A comparison of an academic and nonacademic-based advising program for nontraditional and traditional college freshmen
A comparative study investigated the effectiveness of two advising approaches with two groups of college freshmen, both those for whom success was predicted and those considered at-risk based on high school records and SAT scores. The academic and social integration process of traditional Caucasian American and minority (Hispanic, Asian, Afro-American) students was studied to determine how students' integration into the college community related to academic and nonacademic variables.^ One group of similarly matched students received a nonacademic based advising approach. The second comparative group received academic based advising. The advising mode for students in the nonacademic based advising group involved the utilization of counseling skills and techniques focusing on college adjustment issues such as self-confidence, making friends, parental and sibling relationships, stress, and self-esteem. The counseling procedures used in this approach included focusing on the student's problems from her/his cultural perspective and adjusting helping techniques to the life experience of these students.^ Advising for students in the academic based advising groups incorporated traditional counseling/advising methods which focused on academic issues such as program choice and course selection. The advising/counseling procedures used in this approach incorporated discussion of academic opportunities, personal interests, abilities, and career goals.^ The ANOVA results indicated that the two independent variables, advising modality and predisposition toward success, were significantly correlated with the first semester mean grade point averages and self-concept and realistic self-appraisal mean standard T scores. Students in the nonacademic based advising group achieved significantly higher scores on these three dependent variables.^ The nonacademic based advising modality appears to relate to academic success and persistence in college. Students, regardless of cultural background and predisposition toward achievement, who received nonacademic based advising achieved significantly higher first semester mean grade point averages than students receiving traditional academic advising. Although differences in second semester enrollment status was statistically nonsignificant, 100% of the participants in the nonacademic based advising group enrolled for the second semester.^ The nonacademic based advising approach seems to have responded effectively to the needs of success and at-risk students during the separation and transition stages of intellectual and social adjustment to the college experience. ^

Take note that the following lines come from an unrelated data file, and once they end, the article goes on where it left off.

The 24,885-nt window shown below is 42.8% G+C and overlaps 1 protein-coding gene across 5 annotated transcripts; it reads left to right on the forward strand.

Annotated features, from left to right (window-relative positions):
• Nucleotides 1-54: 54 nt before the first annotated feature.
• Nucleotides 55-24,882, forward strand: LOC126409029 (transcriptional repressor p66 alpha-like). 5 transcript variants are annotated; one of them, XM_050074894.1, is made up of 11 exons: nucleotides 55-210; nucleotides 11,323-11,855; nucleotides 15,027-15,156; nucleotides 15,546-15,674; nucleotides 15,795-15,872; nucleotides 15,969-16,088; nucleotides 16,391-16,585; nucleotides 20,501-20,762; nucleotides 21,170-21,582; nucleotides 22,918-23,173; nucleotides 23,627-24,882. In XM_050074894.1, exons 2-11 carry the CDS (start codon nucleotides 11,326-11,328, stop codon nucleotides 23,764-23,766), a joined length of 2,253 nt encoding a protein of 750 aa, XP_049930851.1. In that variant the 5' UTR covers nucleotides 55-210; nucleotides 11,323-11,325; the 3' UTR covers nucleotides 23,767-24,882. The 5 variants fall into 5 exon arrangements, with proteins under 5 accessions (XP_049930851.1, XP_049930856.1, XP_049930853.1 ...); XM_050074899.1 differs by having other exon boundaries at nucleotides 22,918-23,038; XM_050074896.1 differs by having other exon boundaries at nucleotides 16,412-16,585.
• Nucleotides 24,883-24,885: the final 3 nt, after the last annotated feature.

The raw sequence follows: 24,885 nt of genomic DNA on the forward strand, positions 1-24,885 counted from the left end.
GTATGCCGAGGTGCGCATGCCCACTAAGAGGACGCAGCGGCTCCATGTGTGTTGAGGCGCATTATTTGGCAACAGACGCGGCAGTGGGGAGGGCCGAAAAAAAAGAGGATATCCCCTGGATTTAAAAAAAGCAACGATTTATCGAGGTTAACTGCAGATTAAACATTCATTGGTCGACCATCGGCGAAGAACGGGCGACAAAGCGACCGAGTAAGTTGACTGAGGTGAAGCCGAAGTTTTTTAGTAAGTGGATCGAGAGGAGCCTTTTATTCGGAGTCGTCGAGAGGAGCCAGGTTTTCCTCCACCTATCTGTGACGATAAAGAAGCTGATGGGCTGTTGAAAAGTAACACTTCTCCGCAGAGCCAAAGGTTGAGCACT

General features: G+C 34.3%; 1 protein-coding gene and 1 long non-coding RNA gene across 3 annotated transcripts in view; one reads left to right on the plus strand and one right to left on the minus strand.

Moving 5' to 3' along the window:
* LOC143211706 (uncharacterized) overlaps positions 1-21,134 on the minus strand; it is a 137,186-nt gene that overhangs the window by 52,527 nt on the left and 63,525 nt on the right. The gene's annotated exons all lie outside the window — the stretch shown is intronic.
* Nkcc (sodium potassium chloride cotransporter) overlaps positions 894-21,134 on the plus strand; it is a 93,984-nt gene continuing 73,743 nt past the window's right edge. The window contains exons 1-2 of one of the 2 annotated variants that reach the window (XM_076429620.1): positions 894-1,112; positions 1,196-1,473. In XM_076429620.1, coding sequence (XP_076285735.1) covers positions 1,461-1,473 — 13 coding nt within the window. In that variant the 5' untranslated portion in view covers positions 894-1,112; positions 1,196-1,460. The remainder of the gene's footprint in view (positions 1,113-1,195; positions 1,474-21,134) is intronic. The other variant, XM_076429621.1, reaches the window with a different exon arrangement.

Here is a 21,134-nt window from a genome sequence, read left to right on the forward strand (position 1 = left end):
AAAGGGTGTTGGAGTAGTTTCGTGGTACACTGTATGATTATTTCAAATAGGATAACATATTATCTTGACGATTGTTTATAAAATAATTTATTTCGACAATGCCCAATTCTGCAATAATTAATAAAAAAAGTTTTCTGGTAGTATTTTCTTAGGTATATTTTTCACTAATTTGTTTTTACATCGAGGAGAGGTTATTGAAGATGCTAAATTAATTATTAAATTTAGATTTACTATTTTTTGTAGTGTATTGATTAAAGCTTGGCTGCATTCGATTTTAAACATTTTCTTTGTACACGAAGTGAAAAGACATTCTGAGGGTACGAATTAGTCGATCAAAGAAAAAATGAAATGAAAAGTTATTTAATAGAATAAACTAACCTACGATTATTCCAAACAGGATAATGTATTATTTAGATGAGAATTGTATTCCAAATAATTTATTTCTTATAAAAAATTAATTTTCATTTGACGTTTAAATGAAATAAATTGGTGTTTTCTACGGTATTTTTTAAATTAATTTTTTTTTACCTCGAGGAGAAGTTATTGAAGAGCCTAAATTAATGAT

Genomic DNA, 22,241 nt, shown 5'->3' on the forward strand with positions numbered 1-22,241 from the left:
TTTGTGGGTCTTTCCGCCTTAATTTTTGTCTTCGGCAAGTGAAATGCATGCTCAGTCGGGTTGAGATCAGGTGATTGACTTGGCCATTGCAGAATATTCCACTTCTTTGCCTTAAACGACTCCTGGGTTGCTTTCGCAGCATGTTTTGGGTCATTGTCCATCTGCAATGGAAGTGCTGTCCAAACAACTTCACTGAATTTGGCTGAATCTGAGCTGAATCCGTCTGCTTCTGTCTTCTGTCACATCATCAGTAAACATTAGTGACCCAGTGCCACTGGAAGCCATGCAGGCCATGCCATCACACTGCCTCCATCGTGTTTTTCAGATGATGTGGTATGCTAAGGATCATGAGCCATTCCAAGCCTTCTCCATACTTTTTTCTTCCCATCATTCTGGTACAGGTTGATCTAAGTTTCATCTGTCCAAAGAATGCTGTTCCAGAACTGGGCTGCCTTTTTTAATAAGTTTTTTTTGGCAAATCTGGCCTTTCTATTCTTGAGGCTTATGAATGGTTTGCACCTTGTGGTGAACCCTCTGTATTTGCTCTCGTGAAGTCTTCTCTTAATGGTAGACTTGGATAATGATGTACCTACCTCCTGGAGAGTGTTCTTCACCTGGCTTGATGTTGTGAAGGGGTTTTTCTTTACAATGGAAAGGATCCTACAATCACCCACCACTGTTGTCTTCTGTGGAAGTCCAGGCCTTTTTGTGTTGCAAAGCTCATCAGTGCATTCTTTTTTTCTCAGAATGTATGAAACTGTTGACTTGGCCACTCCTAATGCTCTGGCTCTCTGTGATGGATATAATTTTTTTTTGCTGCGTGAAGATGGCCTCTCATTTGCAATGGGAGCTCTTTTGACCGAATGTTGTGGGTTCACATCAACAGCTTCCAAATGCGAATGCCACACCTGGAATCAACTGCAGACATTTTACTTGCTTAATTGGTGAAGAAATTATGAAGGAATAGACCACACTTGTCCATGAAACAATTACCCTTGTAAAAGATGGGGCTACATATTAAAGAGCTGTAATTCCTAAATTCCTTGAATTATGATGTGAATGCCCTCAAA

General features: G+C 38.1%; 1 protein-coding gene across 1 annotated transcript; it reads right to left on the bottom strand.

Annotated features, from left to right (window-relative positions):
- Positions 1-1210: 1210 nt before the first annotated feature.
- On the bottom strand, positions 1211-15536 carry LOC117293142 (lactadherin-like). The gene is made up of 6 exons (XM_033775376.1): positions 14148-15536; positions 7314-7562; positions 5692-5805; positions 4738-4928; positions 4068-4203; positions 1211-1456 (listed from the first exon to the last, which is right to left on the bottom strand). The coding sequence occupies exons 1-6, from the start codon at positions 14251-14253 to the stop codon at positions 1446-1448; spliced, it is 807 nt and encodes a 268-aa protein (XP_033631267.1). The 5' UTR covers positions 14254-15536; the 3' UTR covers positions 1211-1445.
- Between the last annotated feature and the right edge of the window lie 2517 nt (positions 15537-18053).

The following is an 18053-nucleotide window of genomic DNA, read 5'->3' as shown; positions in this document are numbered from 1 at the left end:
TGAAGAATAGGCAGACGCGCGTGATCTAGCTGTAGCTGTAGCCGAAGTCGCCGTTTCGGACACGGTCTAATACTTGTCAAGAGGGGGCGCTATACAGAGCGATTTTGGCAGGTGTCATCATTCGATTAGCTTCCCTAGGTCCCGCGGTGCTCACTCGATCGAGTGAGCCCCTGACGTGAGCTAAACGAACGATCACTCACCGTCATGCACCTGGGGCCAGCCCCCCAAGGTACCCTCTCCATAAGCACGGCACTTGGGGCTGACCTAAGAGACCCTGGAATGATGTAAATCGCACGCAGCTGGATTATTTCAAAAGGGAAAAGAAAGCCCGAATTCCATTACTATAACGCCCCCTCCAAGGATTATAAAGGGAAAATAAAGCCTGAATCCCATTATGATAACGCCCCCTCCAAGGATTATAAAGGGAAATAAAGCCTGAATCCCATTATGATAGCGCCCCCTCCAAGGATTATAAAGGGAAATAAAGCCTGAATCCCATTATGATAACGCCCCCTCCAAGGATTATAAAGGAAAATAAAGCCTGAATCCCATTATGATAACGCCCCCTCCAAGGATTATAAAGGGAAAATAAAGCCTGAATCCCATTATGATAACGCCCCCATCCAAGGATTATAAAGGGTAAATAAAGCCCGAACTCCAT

School counseling|Educational psychology|Higher education
McManus, Mary Alma, "A comparison of an academic and nonacademic-based advising program for nontraditional and traditional college freshmen" (1992). ETD Collection for Fordham University. AAI9226424.